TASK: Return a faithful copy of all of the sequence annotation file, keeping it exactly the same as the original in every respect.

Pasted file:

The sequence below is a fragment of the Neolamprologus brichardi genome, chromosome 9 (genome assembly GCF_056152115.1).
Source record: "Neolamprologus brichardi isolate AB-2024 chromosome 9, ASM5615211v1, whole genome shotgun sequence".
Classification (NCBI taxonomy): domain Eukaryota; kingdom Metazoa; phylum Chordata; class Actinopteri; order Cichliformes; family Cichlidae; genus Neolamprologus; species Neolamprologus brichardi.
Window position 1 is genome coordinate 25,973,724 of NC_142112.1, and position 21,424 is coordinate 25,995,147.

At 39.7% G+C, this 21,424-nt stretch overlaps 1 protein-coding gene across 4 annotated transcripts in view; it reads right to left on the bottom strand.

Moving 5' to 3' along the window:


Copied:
The sequence below is a fragment of the Neolamprologus brichardi genome, chromosome 9 (genome assembly GCF_056152115.1).
Source record: "Neolamprologus brichardi isolate AB-2024 chromosome 9, ASM5615211v1, whole genome shotgun sequence".
Classification (NCBI taxonomy): domain Eukaryota; kingdom Metazoa; phylum Chordata; class Actinopteri; order Cichliformes; family Cichlidae; genus Neolamprologus; species Neolamprologus brichardi.
Window position 1 is genome coordinate 25,973,724 of NC_142112.1, and position 21,424 is coordinate 25,995,147.

At 39.7% G+C, this 21,424-nt stretch overlaps 1 protein-coding gene across 4 annotated transcripts in view; it reads right to left on the bottom strand.

Moving 5' to 3' along the window: